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HomeBike Reviews2023 Honda CB750 Hornet - long term bike review

2023 Honda CB750 Hornet – long term bike review

Earlier this year Two Wheel Addicts were lucky enough to be invited to Victoria for the Australian media launch of Honda’s CB750 Hornet. The event featured some signature Victorian wet weather riding conditions to get our first taste of the mid capacity naked. The event left us wanting more and of course some dry tarmac to really get to know the 2023 Hornet a little better.

So we jumped on the phone to the good folk at Honda Australia and in no time at all they ‘had arranged us a long term loan of the CB750 Hornet to test in varying conditions on some of our favourite local roads and give us a real world experience of what it is like to live with the Hornet.

We have now been living with the Hornet for around a month and a half and have put nearly 1,500klms on the bike thus far. This is Part one of a series we will bring the readers on the Hornet as we seek to find out if the 2023 Hornet still has its sting.

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Traditionally Honda Hornets of the past have been powered by in-line 4-cylinder power plants and the introduction of the new 755cc parallel twin certainly ruffled some feathers amongst purists.

2023 Honda CB750 Hornet
2023 Honda CB750 Hornet

The new motor produces a very user friendly 67kW of power and 75Nm of torque and also is the same power plant utilised in the recently released adventure variant the Transalp and could well find its way into the Yamaha R7 rival Honda is rumoured to be building.

Our test bike this time round is ironically the very same machine we piloted at the launch, meaning our Hornet features additional extras like a fly screen, rear seat cowl, heated grips and a quick shifter. The latter is a must if you’re considering the new CB750.

It was time to hit our local testing tracks with our Hornet and we were more than happy to see the sun, even if the temperature dial was set to chilly. At this point we can not express our gratitude enough for having being provided a Hornet fitted with heated grips.

Our Sunday morning ride would see us head out through Yarramolong on the Central Coast of NSW, head up Bumble Hill and stop for a coffee at popular bike hang out Jerry’s cafe at Kulnurra. From there we would head back along Old Pacific Highway or head to Wollombi depending on the mood of the group to conclude our weekly ride.

2023 Honda CB750 Hornet
2023 Honda CB750 Hornet

The early morning blast up Bumble Hill would illustrate the handling characteristics of the hornet well. With tight corners and constant changes of direction being the perfect proving ground for the bike. Riding the Bike between 6,500 and 9,000 rpm the Honda lapped up the uphill twisty conditions beautifully.

Offering good grip from the near new Michelin rubber and the easily manageable yet still engaging power plant performing well,, and gave us a chance to test out a few of the ride modes (the choices include Sport, Standard, Rain and Custom).

On the open country backroads, the 2023 Honda CB750 Hornet performs best in Sport, allowing you to make the most of the power available. From there, we doubled down with the Hornet, testing its commuter capabilities on work runs between Sydney and the Coast.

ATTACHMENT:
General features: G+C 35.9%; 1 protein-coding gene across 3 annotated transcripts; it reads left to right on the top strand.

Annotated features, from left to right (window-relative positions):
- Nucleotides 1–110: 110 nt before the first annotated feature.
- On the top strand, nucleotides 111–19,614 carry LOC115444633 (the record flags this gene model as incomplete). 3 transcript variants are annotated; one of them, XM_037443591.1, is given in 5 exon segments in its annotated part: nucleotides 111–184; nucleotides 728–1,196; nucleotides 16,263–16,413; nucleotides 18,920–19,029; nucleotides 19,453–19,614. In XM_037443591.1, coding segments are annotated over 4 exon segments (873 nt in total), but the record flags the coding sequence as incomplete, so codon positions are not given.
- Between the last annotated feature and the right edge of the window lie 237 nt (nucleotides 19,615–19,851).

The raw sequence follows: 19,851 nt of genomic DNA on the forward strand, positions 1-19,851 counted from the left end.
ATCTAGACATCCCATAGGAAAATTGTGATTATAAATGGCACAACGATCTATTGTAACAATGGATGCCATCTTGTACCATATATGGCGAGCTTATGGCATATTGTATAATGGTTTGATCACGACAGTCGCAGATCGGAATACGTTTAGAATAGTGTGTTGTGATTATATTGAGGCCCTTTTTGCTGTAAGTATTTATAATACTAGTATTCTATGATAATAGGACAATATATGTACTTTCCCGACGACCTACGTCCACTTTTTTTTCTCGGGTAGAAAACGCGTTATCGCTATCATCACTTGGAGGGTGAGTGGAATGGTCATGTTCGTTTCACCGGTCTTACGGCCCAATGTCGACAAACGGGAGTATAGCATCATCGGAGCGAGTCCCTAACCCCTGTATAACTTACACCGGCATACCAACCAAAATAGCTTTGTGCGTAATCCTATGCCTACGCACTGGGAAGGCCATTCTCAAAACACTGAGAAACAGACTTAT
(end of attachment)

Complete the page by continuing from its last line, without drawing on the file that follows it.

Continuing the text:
The Honda is nimble and perfect for lane filtering thanks to its 190kg kerb weight and 795mm seat height. Fuel economy is good, especially in Standard mode, averaging anywhere between 280km and 310km on a full tank of go-go juice.

2023 Honda CB750 Hornet
2023 Honda CB750 Hornet

The 5.0-inch TFT display offers good functionality and is clear to read, whether you’re flying up a mountain or navigating the urban jungle. Both the braking and suspension packages are up to the task, with a Showa 41mm inverted fork featuring on the front of the CB750.

It does feel a little light at first, but once you get the hang of its feel, the more confidence inspiring the package fitted to the 2023 Honda CB750 Hornet becomes. The rear suspension utilises a shock absorber that features five stages of pre-load adjustment.

Spring rate and damping settings are optimised to match the front fork, with 150mm of rear wheel travel. The front suspension offers 130mm of travel. Braking is handled via 296mm discs up front, with Nissin radial-mount 4-piston callipers.

On the rear, a 240mm disc provides the stopping power. All-in-all it’s a versatile and fun machine. It’s a sweet looking specimen with good handling characteristics, a great motor and some nice splashes of technology.

As far as bang for buck is concerned the Hornet is right up there, whether you’re looking for a weekend machine to have a blast with your mates on or a daily commuter, the Hornet is well worth a good hard look. Priced from $12,099 plus on-roads, it’s available in Pearl Glare White or Graphite Black (as tested).

2023 Honda CB750 Hornet
2023 Honda CB750 Hornet

Our test bike was supplied by Honda Motorcycles Australia. To find out more about the 2023 Honda CB750 Hornet contact your local Honda Motorcycles Australia dealer.

 

Andrew Jenkin
Andrew Jenkinhttp://twowheeladdicts.com.au
Andrew Jenkin is the founding editor of Two Wheel Addicts, ride editor at Exhaust Notes Australia, a contributor to BikeReview and Drivetribe as well as being a panel judge of Harley Davidson's Breakout Boss competition. Andrew has a love for anything on two wheels whether that be sports, naked or adventure bikes, with a guilty pleasure for cruisers.

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